Democratic lawmakers are calling for an investigation following a New York Times report that in 2014 Supreme Court Justice Samuel Alito disclosed the outcome of a closely watched religious liberty case, Burwell v. Hobby Lobby, during a dinner with an evangelical activist before the ruling. down.
Alito denies that claim, but Senate Judiciary Committee Chairman Dick Durbin, D-Ill., said the committee was reviewing “these serious allegations.” Determining whether Alito revealed the Hobby Lobby result is important, but it won’t solve the court’s most serious problem: Although he claims to be a neutral arbiter and non-partisan of the law, his conservative majority has been deliberately cultivated to extend religious freedom to conservative Christians. to the detriment of the rights of those deemed less worthy of protection.
The possible revelation of the Hobby Lobby decision – in which the court ruled that private companies can require religious exemptions from the Affordable Care Act’s requirement that employer health plans cover contraceptives – is the second. leaked from the Supreme Court in the news this year. The other involved an even bigger victory for the religious right: the unsolved mystery of who had leaked a draft ruling in Dobbs v. Jackson Women’s Health Organization overriding abortion rights. Both decisions were written by Alito.
The crux of the Times story is that the alleged leak allowed Reverend Rob Schenck, at the time a Capitol Hill-based intermediary between evangelical donors and major political players, to help Hobby Lobby craft a campaign to public relations before the decision. The focus on his efforts, while an interesting look at the operations of a (now repentant) activist, obscures the much larger scope and scale of fundraising, activism and litigation of the wider Christian right over the past four decades.
The arts and crafts chain Hobby Lobby had already been the subject of an intense public relations strategy to portray the contraceptive coverage requirement as a serious threat to the religious freedom of pious business owners. Even before the litigation, the store was a beloved brand in the Bible Belt and beyond. Its billionaire founder, David Green, has long been a respected figure and major donor in the evangelical world. Even without Schenck’s help, Hobby Lobby had already become the poster child for a burgeoning campaign to convince the court to expand religious freedom rights for conservative Christians.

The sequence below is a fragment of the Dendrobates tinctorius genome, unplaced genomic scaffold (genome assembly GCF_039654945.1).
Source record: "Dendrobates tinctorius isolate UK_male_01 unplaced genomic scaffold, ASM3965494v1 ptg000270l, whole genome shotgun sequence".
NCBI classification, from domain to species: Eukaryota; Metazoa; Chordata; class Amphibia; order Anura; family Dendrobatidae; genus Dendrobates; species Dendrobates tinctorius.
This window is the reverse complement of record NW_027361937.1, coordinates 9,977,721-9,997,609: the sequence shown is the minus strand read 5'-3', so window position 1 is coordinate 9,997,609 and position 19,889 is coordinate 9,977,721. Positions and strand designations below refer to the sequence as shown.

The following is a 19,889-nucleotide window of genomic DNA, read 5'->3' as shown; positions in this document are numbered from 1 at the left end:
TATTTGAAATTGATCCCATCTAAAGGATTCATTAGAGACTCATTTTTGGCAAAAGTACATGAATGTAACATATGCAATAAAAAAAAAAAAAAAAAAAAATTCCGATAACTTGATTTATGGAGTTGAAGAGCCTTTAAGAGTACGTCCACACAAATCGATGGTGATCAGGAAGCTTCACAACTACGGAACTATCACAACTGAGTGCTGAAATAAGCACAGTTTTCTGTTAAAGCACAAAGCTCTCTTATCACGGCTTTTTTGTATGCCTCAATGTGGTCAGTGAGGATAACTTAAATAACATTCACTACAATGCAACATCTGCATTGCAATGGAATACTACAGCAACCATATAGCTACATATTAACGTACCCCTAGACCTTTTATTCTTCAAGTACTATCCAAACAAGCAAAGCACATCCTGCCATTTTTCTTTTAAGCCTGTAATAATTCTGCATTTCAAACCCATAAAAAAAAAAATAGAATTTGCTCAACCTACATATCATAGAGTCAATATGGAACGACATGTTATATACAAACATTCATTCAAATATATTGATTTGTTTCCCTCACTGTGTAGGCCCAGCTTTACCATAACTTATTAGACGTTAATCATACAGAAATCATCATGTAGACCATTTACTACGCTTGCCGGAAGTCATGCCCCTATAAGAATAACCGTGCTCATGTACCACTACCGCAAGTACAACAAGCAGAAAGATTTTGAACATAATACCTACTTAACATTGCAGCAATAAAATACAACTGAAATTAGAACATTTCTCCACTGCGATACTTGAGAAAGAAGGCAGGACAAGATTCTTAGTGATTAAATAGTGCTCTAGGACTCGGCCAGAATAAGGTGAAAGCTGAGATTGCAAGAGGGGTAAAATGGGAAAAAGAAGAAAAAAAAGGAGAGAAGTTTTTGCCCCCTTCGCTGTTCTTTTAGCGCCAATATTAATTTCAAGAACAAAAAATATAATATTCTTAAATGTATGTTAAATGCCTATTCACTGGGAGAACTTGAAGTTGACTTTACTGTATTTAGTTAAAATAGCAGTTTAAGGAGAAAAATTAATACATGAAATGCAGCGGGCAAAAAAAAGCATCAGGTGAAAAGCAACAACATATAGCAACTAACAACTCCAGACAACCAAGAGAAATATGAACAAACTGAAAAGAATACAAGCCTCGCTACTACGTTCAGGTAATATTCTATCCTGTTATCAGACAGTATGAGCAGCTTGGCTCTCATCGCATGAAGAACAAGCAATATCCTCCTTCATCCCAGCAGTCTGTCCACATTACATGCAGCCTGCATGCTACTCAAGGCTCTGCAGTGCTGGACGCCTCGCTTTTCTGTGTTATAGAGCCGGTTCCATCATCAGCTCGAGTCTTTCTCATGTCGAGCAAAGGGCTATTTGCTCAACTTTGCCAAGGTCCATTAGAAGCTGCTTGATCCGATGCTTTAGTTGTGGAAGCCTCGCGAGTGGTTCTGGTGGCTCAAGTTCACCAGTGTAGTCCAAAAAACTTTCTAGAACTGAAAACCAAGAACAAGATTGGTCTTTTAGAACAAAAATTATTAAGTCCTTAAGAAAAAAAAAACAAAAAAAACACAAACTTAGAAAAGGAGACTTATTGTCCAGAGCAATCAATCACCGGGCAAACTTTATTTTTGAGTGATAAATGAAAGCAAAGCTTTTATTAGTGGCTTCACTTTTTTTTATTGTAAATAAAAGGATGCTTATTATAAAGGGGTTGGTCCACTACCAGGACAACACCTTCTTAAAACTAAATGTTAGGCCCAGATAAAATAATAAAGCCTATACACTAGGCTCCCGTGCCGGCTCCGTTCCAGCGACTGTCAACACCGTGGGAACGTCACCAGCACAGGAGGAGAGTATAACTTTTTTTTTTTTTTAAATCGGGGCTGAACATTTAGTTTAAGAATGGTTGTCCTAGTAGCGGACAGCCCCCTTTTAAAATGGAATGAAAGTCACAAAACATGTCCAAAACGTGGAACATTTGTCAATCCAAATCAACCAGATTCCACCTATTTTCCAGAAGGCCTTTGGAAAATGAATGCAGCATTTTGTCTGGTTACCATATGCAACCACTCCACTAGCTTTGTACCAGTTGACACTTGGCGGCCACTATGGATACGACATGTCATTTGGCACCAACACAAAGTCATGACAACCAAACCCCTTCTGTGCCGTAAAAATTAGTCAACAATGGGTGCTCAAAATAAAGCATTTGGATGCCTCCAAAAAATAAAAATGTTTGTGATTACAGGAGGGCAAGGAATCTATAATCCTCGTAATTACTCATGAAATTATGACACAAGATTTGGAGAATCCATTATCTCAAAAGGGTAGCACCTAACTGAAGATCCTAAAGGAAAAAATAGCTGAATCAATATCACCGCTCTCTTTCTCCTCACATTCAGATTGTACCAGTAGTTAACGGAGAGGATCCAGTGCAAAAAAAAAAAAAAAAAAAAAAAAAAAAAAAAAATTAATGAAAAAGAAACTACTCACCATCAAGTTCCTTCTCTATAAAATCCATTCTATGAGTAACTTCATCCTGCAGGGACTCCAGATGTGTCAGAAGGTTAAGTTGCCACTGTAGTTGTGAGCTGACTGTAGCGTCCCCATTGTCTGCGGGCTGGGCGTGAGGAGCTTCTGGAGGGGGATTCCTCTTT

When, in 2012, evangelical and Catholic activists attacked the Affordable Care Act’s contraception mandate, the notion of corporate religious rights was new legal theory. But when the court held closing arguments two years later, it was immediately clear that a majority of the court had embraced that theory. What changed? Hobby Lobby became a landmark Supreme Court decision thanks to a well-funded network of lawyers and activists, and their shared ideologies with the judges who were selected for their positions on the issues most important to religious groups. conservatives.
Before landing in the Supreme Court, Hobby Lobby won its case in the 8th Circuit Court of Appeals in an opinion written by future Supreme Court Justice Neil Gorsuch, whose nomination was announced by defenders of this newly expanded religious freedom. The company was represented by Kyle Duncan, an attorney for the Becket Fund for Religious Liberty. Members of that organization’s board of directors include Leonard Leo, the money-backed black activist whose list of suggested judicial nominees was adopted by then-President Donald Trump, who nominated Duncan to the 5th Circuit Court of Appeals.
In recent decades, right-wing activists have managed to erode the separation between church and state with increasing speed. In Kennedy v. Bremerton School District, decided earlier this year, the court sided with a high school football coach demanding to pray with players on the field after games. These lawyers and activists have opened the door for religious business owners to refuse to serve LGBTQ people, as in 2018 Masterpiece Cakeshop v. Colorado Civil Rights Commission, in which the court ruled for a baker who refused to bake a cake for a gay man. wedding. This door could open wider in the upcoming 303 Creative v. Elenis, which concerns a web designer’s claims that a non-discrimination law violates his free speech rights. Leo has been open about his hostility to the Supreme Court’s precedent legalizing contraception and same-sex marriage. In a deal in Dobbs, Judge Clarence Thomas echoed that hostility, even criticizing the 2003 decision in Lawrence v. Texas that made anti-sodomy laws unconstitutional.
Hobby Lobby has been a key inflection point in an ongoing and largely successful right-wing campaign to undermine the separation of church and state and expand the recognized religious rights of conservative Christians who claim that abortion, contraception and LGBTQ rights infringe on their religious freedom. Alito’s dinner with Schenck’s emissaries is a symptom of warm relations, but the broader activism that has shaped the court is a far greater threat to the court’s drive to protect the rights of all Americans. Requiring magistrates to adhere to a code of judicial ethics to combat conflicts of interest and the appearance of bias would be a welcome reform. But fixing the undemocratic ills of the Supreme Court will require much more.
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